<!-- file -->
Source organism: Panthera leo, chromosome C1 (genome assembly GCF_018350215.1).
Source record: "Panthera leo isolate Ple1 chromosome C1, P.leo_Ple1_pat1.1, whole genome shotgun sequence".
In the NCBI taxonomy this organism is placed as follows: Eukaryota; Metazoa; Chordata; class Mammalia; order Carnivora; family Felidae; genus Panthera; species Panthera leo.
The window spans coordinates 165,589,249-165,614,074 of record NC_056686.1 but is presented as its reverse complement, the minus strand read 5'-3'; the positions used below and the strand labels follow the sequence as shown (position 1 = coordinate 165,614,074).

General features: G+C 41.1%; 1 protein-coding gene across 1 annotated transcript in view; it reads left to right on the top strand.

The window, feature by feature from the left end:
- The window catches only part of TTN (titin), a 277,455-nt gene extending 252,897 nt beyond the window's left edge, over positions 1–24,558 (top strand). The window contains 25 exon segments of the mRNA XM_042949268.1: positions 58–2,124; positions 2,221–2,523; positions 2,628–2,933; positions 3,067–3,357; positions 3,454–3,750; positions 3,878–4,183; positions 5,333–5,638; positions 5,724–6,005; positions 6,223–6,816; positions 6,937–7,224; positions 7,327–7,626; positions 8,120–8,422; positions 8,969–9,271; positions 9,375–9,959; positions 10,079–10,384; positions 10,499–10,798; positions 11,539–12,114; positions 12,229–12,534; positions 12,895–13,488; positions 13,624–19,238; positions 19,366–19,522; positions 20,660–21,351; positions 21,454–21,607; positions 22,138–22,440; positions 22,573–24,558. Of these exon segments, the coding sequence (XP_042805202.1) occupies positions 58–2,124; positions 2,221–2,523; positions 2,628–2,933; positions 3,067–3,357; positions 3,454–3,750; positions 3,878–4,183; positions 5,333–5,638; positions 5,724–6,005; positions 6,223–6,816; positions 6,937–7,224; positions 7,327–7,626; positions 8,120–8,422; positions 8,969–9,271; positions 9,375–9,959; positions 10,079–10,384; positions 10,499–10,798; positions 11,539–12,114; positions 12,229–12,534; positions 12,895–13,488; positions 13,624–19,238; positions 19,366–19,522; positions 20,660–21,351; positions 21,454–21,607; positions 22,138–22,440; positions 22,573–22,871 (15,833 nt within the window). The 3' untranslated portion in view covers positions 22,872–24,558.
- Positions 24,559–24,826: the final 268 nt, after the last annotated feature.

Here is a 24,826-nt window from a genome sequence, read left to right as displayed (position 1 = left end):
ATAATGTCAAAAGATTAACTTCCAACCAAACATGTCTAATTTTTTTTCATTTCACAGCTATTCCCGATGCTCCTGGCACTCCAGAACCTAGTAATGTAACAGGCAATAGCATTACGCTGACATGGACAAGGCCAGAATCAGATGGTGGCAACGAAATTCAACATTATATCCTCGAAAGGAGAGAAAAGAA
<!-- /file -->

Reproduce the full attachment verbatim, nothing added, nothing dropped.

Source organism: Panthera leo, chromosome C1 (genome assembly GCF_018350215.1).
Source record: "Panthera leo isolate Ple1 chromosome C1, P.leo_Ple1_pat1.1, whole genome shotgun sequence".
In the NCBI taxonomy this organism is placed as follows: Eukaryota; Metazoa; Chordata; class Mammalia; order Carnivora; family Felidae; genus Panthera; species Panthera leo.
The window spans coordinates 165,589,249-165,614,074 of record NC_056686.1 but is presented as its reverse complement, the minus strand read 5'-3'; the positions used below and the strand labels follow the sequence as shown (position 1 = coordinate 165,614,074).

General features: G+C 41.1%; 1 protein-coding gene across 1 annotated transcript in view; it reads left to right on the top strand.

The window, feature by feature from the left end:
- The window catches only part of TTN (titin), a 277,455-nt gene extending 252,897 nt beyond the window's left edge, over positions 1–24,558 (top strand). The window contains 25 exon segments of the mRNA XM_042949268.1: positions 58–2,124; positions 2,221–2,523; positions 2,628–2,933; positions 3,067–3,357; positions 3,454–3,750; positions 3,878–4,183; positions 5,333–5,638; positions 5,724–6,005; positions 6,223–6,816; positions 6,937–7,224; positions 7,327–7,626; positions 8,120–8,422; positions 8,969–9,271; positions 9,375–9,959; positions 10,079–10,384; positions 10,499–10,798; positions 11,539–12,114; positions 12,229–12,534; positions 12,895–13,488; positions 13,624–19,238; positions 19,366–19,522; positions 20,660–21,351; positions 21,454–21,607; positions 22,138–22,440; positions 22,573–24,558. Of these exon segments, the coding sequence (XP_042805202.1) occupies positions 58–2,124; positions 2,221–2,523; positions 2,628–2,933; positions 3,067–3,357; positions 3,454–3,750; positions 3,878–4,183; positions 5,333–5,638; positions 5,724–6,005; positions 6,223–6,816; positions 6,937–7,224; positions 7,327–7,626; positions 8,120–8,422; positions 8,969–9,271; positions 9,375–9,959; positions 10,079–10,384; positions 10,499–10,798; positions 11,539–12,114; positions 12,229–12,534; positions 12,895–13,488; positions 13,624–19,238; positions 19,366–19,522; positions 20,660–21,351; positions 21,454–21,607; positions 22,138–22,440; positions 22,573–22,871 (15,833 nt within the window). The 3' untranslated portion in view covers positions 22,872–24,558.
- Positions 24,559–24,826: the final 268 nt, after the last annotated feature.

Here is a 24,826-nt window from a genome sequence, read left to right as displayed (position 1 = left end):
ATAATGTCAAAAGATTAACTTCCAACCAAACATGTCTAATTTTTTTTCATTTCACAGCTATTCCCGATGCTCCTGGCACTCCAGAACCTAGTAATGTAACAGGCAATAGCATTACGCTGACATGGACAAGGCCAGAATCAGATGGTGGCAACGAAATTCAACATTATATCCTCGAAAGGAGAGAAAAGAA